Core Academic Training

There are three areas where the apprentice has the most to learn. They are: drawing from life, drawing masterworks, and drawing from imagination. The apprentice must include a third of each in their studies as the world’s great masters have done for over six centuries.

Practitioners in past centuries studied and analyzed works of their masters and available masterworks around them. They did this not with the intent of duplicating or copying, but to dissect and understand. An apprentice program provided the major part of their training and was supplemented by drawing and painting in the Cathedrals and museums.
The reason for this is two-fold: This was free, and of course, extremely valuable because the master had already solved a great many problems for them. Working from dead life or still was also free and also a large part the arts education. Working from the model was a great luxury and provided a time for the student to practice what they had learned from their study of masterworks. They also worked on their drawings without the model again bringing into play what they had learned from the masterworks. This latter practice has fallen out of vogue currently but is extremely important and an integral part of the big three.

Working from imagination has mostly been sidelined by the ‘Conservative Realist’ movement. The ‘pure’ observationalist contend that working from anything but life is taboo. Working during model breaks is discouraged. They copy masterworks rather than analyze them learning little more than technique. The current flux of the atelier system is collapsing under its weight. The technique oriented training progresses into ‘each one teach one’ because most copyist consortium graduates cannot make a living any other way. This trend is a self-fulfilling prophecy when ateliers churn out thousands of mimetic minions that produce virtually indistinguishable works there is little or no market for them. The problem is not that ‘Conservative Realism.’ is misunderstood, the problem that it is completely understood. The problem is that there is far too much of it. The problem is that most who emerge from these technique oriented vocational institutions can do nothing else. The problem is that they let been encouraged to let their imaginations lay fallow. The second obstruction is the proliferation of resources in print and online. What would seem to be a boon to art education is more often a hindrance. The reality is that there is no clear path. The sheer mass of these resources is overwhelming and daunting to the potential draughtman, leading to confusion and frustration, which often ends in disenchantment and abandonment. The promises of instant gratification are soon unrevealed, and the reality that learning to copy is easy but boring, and learning to draw is a long, arduous journey separates the wheat from the chaff.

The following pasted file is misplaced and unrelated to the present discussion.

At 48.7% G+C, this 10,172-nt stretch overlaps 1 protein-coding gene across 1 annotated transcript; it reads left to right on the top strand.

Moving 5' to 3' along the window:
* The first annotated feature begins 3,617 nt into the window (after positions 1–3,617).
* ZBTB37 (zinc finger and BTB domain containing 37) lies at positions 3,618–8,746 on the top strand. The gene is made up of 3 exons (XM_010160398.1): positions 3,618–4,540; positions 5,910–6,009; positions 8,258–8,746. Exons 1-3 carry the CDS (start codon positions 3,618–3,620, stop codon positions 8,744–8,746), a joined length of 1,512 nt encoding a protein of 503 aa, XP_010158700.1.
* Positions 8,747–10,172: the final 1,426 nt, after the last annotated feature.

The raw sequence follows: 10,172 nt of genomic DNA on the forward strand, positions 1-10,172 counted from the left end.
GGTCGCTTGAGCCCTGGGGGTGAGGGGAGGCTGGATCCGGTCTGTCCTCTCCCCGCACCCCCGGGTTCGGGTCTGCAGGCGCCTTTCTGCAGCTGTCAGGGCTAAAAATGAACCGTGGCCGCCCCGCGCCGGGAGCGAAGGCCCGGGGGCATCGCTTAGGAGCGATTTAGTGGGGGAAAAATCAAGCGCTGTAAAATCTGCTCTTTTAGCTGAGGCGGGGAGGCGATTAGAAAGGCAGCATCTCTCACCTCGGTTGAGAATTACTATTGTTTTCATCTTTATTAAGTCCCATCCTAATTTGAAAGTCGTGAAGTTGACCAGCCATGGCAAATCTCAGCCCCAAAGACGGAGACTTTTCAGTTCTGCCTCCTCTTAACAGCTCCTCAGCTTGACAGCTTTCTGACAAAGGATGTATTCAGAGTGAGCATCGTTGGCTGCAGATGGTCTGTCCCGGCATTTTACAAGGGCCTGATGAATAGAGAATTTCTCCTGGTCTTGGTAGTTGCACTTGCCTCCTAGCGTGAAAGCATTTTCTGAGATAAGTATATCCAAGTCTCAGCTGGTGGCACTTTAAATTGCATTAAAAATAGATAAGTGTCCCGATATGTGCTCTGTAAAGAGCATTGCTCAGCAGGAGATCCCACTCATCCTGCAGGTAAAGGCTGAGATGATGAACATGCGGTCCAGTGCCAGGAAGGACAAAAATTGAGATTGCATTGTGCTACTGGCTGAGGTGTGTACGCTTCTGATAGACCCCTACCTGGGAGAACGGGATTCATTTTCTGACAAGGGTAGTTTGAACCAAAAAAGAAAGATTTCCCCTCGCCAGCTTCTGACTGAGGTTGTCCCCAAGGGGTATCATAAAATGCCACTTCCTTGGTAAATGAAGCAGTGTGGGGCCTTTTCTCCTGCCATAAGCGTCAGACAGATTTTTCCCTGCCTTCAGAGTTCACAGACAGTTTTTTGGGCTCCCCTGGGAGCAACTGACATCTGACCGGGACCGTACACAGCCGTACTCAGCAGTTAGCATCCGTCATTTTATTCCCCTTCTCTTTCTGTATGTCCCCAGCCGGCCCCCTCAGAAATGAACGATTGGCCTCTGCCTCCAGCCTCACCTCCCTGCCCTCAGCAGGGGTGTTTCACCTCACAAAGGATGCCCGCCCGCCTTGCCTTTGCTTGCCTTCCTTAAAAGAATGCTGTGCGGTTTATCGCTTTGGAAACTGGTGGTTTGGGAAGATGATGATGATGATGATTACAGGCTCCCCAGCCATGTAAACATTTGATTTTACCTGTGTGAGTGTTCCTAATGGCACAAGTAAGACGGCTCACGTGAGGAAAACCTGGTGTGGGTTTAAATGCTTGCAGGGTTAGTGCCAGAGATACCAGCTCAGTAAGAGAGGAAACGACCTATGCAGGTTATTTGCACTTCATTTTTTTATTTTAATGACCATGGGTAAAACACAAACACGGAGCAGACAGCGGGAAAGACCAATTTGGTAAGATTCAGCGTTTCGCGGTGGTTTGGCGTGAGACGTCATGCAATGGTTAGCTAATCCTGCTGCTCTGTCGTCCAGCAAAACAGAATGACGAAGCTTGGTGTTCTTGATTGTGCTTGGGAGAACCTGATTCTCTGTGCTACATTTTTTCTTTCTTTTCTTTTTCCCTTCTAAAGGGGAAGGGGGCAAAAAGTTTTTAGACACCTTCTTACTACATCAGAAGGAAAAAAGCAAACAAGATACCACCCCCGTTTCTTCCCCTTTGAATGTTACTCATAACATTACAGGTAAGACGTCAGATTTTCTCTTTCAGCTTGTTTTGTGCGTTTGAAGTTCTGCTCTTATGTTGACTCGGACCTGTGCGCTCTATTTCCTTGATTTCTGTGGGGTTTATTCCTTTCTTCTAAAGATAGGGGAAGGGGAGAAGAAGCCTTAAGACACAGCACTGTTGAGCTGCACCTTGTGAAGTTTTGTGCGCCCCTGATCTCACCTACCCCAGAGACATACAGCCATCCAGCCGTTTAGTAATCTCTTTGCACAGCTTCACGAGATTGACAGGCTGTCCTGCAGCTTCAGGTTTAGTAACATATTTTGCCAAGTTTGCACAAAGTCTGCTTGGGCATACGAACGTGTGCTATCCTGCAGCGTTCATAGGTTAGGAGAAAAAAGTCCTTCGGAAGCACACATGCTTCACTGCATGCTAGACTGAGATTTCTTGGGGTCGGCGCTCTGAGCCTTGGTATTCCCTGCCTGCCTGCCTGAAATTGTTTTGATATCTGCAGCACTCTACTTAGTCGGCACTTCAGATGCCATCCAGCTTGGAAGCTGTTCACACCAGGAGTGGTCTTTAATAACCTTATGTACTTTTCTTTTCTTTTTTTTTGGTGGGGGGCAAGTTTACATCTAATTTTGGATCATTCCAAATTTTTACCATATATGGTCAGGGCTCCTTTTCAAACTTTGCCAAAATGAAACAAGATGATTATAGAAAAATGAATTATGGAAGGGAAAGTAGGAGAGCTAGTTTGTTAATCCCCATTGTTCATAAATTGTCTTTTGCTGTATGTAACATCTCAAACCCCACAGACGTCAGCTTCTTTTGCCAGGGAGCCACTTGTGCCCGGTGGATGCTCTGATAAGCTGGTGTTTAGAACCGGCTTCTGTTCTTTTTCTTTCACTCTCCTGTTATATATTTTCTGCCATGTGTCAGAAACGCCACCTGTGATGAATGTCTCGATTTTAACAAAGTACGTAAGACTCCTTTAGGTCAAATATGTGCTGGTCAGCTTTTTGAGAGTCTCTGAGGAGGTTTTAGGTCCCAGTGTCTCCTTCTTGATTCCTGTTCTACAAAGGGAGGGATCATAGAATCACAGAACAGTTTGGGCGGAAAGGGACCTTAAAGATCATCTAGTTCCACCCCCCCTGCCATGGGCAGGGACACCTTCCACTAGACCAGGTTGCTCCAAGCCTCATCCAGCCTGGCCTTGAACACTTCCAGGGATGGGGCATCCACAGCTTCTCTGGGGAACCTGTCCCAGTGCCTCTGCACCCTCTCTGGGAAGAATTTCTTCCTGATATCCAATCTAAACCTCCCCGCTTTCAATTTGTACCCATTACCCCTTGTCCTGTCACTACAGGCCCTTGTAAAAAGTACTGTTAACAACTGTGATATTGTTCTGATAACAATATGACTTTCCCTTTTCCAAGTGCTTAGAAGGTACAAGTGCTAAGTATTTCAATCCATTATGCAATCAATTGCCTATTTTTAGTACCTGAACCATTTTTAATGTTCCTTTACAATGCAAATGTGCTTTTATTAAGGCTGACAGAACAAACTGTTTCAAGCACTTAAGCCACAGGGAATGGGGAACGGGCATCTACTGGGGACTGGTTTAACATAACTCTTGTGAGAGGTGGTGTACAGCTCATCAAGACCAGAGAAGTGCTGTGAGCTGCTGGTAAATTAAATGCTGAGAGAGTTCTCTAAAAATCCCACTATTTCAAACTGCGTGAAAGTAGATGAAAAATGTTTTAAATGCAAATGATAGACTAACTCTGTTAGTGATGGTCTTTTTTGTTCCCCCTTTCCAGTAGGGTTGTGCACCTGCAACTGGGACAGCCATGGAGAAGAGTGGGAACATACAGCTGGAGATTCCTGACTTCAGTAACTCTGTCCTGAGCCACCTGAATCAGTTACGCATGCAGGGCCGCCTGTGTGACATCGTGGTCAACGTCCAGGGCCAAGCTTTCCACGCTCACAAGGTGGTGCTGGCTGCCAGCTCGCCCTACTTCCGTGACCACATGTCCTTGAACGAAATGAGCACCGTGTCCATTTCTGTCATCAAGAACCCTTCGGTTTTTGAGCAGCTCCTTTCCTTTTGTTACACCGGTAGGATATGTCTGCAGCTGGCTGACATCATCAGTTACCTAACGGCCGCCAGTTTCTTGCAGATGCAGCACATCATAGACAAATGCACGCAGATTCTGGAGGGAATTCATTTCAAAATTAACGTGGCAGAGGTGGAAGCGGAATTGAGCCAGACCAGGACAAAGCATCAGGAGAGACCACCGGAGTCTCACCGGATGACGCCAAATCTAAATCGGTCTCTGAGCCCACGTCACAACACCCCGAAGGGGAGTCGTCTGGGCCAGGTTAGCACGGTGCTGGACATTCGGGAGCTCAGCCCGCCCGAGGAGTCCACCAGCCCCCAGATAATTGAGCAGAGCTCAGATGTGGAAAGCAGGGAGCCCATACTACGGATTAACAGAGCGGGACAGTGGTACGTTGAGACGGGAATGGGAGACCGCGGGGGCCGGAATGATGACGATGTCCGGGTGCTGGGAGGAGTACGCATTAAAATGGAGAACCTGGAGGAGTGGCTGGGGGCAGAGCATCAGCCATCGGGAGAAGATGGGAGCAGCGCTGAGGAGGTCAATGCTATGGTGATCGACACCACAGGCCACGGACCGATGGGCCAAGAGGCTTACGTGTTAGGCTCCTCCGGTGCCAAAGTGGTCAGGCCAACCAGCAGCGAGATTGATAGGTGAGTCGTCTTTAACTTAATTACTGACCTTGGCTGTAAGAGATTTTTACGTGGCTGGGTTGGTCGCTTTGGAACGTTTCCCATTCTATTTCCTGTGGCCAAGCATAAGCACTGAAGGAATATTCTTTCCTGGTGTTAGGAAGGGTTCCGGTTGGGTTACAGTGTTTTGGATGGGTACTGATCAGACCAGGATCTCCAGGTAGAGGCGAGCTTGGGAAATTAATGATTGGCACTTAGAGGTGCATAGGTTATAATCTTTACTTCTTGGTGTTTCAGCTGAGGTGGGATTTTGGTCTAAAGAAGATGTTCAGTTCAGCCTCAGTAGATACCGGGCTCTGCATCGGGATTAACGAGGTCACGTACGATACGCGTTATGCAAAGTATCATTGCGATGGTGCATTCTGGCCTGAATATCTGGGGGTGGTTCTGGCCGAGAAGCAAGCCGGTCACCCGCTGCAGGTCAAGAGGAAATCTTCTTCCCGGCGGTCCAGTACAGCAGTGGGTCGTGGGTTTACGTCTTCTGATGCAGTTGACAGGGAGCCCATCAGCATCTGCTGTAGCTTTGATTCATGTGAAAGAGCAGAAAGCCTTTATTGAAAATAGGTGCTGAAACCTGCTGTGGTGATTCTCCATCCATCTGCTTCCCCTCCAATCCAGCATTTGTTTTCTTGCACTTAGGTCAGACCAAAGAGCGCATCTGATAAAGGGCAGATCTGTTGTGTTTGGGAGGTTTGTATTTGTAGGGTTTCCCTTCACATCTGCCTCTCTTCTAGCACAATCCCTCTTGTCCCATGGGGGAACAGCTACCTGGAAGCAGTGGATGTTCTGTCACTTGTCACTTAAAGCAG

Drawing is an intellectual business that has to progress past verisimilitude. The visual journey travels through the mind’s eye depositing massive amounts of information into the subconscious. It is in this subconscious area that the real alchemy takes place. Here observing becomes visualizing, here invention and imagination fluorous.
When Sargent’s apprentice said, ‘I paint what I see,’ he replied, ‘wait until you see what you paint.’
Seeing ones drawing or painting is an entirely different thing than seeing the object or subject.

Study a significant number of masterworks dissect them analyze them and reconstruct them. Do drawings of paintings and paintings of drawings, work from plasters to understand form and how light and shade travel two directions at the same time providing a topographical roadmap of the underlying masses. Forgo the laborious reproduction of copy plates working from the originals teaches far more. That is what working from life is all about. Drawing is the language, not a technique. First, one must understand the language, then find their voice.
Without a solid grounding in the big three, there is not a strong foundation to build on.

Alternatively, a man of wisdom “drawing is the cake” No matter how much time you spend smoothing out the icing, is the cake is not right; you are wasting your time.” It requires an excellent start to have a good finish i.e.; a good copy does not a good drawing make.

Practice the trinity of draughtsmanship if attempting to master all aspects of drawing. Mastery does not come easy, but littler worthwhile ever does.

“If people knew how hard I worked to get my mastery, it would not seem so wonderful at all. Michelangelo.”

P.S. Academic training in art history, theory, and aesthetics form an additional Trinity that needs to find a home in one’s knowledge vault. Ateliers seldom provide this because much of it contradicts what they profess to be ‘Classical Tradition.’ The apprentice must turn to the books or the universities for the philosophical encage of ideas.

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